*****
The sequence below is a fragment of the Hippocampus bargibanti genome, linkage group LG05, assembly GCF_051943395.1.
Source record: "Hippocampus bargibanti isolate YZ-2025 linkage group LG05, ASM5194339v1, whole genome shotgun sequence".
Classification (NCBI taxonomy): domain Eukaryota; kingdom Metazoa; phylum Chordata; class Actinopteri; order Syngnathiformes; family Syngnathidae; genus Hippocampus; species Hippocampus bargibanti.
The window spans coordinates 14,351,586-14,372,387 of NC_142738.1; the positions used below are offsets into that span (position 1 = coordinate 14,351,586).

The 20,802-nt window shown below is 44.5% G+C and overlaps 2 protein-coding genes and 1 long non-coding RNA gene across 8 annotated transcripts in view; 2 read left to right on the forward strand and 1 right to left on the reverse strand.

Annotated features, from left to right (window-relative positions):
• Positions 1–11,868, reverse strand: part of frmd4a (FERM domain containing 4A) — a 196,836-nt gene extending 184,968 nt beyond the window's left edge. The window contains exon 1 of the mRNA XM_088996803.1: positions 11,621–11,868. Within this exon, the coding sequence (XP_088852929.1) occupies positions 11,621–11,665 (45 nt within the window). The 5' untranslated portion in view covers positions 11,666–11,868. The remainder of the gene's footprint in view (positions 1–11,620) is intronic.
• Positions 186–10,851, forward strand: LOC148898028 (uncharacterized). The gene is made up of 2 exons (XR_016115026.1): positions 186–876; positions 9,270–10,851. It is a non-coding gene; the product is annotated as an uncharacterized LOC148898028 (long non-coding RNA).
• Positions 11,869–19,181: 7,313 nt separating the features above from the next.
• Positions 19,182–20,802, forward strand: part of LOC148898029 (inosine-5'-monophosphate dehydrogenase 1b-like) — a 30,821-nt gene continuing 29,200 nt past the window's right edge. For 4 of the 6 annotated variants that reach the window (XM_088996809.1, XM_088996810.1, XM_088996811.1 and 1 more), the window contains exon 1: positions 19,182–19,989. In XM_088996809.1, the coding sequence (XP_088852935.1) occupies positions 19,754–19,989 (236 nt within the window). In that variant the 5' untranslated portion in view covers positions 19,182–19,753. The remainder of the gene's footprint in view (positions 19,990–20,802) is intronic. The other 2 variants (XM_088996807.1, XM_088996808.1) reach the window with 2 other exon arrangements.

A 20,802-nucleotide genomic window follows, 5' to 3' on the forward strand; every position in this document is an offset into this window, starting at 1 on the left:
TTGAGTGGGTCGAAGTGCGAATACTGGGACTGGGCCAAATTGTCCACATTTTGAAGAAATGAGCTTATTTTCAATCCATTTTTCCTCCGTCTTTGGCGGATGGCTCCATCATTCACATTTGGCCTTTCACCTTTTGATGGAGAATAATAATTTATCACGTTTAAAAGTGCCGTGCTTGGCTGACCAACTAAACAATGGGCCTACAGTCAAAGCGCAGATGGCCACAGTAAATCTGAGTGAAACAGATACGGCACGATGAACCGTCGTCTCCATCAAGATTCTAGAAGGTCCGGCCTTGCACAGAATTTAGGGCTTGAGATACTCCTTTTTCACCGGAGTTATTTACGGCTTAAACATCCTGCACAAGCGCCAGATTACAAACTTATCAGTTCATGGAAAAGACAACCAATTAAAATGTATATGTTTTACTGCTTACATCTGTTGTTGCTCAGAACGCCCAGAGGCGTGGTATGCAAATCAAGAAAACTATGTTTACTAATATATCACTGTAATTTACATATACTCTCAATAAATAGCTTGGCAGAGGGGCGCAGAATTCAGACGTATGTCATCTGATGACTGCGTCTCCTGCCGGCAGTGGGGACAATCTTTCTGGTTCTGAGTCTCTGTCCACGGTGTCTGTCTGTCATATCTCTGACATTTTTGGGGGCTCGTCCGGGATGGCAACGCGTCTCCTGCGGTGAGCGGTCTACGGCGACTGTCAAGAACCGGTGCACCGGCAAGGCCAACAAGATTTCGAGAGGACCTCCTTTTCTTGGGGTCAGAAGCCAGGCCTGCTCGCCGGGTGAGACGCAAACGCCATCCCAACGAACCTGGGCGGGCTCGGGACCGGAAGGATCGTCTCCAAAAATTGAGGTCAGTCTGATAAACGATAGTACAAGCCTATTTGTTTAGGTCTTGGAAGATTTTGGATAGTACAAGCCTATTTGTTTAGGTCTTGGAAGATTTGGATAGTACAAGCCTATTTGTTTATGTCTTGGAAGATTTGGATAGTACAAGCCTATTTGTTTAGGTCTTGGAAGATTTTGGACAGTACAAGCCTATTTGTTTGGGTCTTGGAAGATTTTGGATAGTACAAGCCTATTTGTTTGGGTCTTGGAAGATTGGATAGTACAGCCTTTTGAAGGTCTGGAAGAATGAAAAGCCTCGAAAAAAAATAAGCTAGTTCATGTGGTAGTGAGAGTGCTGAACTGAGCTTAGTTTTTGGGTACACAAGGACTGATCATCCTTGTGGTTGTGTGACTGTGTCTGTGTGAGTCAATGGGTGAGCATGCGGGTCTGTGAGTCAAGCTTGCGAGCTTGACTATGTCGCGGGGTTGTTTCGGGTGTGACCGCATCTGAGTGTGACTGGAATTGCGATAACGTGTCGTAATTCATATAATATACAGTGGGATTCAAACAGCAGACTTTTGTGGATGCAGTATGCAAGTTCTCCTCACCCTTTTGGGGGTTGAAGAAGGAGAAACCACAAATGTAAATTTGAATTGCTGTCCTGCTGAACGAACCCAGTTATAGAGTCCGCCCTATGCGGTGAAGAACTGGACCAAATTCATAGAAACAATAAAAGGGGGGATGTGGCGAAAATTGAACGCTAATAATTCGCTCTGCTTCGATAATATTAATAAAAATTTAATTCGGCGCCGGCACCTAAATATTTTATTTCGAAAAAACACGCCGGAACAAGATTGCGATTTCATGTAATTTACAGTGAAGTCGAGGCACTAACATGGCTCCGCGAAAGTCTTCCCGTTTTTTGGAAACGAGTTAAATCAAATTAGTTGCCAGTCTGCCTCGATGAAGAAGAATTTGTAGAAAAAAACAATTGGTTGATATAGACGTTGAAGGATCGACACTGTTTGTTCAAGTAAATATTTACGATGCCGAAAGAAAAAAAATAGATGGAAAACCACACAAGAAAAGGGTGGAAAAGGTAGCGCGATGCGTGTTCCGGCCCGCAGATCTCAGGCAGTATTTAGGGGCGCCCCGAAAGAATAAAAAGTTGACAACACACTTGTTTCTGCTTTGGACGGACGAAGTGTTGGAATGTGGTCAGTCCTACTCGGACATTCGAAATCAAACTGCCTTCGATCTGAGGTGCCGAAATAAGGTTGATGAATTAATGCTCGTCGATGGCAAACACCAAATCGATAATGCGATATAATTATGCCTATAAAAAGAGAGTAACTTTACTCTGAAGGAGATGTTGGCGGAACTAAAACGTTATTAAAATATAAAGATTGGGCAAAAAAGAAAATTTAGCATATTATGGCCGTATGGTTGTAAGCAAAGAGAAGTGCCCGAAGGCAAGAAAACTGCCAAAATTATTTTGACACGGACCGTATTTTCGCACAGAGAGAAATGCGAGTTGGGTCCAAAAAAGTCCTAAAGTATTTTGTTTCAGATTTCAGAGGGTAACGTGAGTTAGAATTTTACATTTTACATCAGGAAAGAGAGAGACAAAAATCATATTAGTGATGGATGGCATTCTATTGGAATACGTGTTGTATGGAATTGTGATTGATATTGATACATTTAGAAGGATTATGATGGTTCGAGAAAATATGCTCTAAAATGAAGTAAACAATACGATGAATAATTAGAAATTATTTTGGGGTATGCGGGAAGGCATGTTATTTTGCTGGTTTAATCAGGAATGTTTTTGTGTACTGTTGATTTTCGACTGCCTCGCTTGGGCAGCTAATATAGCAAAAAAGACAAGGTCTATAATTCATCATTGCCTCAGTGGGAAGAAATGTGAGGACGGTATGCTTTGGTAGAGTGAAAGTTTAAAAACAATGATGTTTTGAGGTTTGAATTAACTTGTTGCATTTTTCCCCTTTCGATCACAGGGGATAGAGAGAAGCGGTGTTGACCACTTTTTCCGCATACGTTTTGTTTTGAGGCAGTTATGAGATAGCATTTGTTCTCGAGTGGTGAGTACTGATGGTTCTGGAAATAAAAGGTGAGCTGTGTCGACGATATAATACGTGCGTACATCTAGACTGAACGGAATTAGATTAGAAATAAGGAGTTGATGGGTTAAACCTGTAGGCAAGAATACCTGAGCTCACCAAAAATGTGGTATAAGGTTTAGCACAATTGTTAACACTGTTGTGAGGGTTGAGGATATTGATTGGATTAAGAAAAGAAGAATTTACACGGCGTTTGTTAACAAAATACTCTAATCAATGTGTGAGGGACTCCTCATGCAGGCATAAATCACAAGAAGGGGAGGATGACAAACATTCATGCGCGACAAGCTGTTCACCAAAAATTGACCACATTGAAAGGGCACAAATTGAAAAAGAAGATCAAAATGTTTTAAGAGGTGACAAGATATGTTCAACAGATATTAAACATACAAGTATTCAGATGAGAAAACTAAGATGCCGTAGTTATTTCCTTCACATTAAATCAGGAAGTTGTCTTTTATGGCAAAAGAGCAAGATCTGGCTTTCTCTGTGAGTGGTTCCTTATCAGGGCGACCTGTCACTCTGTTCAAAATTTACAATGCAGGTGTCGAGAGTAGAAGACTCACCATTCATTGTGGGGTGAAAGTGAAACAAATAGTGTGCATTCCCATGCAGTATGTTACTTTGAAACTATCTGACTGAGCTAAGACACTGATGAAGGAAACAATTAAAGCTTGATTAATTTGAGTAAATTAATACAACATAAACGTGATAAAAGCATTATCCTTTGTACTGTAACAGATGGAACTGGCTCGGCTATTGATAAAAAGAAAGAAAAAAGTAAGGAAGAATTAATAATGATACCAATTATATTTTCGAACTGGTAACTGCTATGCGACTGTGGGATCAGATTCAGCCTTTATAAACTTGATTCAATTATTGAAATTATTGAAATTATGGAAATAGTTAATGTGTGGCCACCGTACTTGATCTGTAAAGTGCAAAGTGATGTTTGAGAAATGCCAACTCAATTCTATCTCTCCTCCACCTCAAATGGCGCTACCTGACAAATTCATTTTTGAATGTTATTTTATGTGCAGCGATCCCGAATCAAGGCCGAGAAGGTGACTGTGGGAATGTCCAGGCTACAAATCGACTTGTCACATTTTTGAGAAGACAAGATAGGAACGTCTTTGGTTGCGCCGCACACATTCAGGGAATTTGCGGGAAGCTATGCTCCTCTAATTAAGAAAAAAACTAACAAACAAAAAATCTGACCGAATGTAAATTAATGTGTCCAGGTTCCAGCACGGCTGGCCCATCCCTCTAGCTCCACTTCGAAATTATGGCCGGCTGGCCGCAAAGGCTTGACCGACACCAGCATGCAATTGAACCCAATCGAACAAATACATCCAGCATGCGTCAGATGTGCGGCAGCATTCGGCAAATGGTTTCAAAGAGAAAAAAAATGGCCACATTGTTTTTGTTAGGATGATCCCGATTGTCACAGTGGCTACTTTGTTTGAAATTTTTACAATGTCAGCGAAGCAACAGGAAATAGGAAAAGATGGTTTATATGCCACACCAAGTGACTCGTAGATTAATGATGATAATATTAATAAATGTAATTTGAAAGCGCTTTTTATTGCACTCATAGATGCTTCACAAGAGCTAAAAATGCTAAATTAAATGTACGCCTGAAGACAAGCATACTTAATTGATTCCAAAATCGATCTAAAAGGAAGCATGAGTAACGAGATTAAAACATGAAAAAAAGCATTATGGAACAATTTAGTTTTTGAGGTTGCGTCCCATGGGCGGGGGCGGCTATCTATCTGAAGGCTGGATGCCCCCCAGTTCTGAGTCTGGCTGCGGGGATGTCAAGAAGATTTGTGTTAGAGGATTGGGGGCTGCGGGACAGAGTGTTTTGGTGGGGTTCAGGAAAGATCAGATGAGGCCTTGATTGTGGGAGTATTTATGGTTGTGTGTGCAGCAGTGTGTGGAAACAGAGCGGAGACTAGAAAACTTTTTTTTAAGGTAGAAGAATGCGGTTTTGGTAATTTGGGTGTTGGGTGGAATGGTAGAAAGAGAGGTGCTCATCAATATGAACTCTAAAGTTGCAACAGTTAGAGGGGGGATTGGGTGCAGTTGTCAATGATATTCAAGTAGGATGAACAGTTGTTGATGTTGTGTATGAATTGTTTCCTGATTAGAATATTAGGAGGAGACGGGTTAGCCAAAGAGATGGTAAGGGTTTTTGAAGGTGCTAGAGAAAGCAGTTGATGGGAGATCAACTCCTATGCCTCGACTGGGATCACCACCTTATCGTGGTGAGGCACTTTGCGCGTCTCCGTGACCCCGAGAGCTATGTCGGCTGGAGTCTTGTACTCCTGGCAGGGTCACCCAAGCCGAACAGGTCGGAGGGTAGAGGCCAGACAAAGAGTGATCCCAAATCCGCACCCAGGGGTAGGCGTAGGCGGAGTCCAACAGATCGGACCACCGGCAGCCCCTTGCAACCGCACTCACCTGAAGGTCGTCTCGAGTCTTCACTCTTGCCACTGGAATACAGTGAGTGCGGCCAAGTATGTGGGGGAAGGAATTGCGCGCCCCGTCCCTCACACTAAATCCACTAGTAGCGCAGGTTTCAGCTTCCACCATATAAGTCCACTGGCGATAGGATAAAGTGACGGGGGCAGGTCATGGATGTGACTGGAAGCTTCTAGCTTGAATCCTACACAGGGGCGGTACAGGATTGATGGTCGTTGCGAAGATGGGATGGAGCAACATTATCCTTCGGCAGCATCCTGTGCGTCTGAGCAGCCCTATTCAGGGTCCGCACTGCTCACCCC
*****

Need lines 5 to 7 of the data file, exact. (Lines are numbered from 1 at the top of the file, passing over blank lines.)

The 20,802-nt window shown below is 44.5% G+C and overlaps 2 protein-coding genes and 1 long non-coding RNA gene across 8 annotated transcripts in view; 2 read left to right on the forward strand and 1 right to left on the reverse strand.

Annotated features, from left to right (window-relative positions):
• Positions 1–11,868, reverse strand: part of frmd4a (FERM domain containing 4A) — a 196,836-nt gene extending 184,968 nt beyond the window's left edge. The window contains exon 1 of the mRNA XM_088996803.1: positions 11,621–11,868. Within this exon, the coding sequence (XP_088852929.1) occupies positions 11,621–11,665 (45 nt within the window). The 5' untranslated portion in view covers positions 11,666–11,868. The remainder of the gene's footprint in view (positions 1–11,620) is intronic.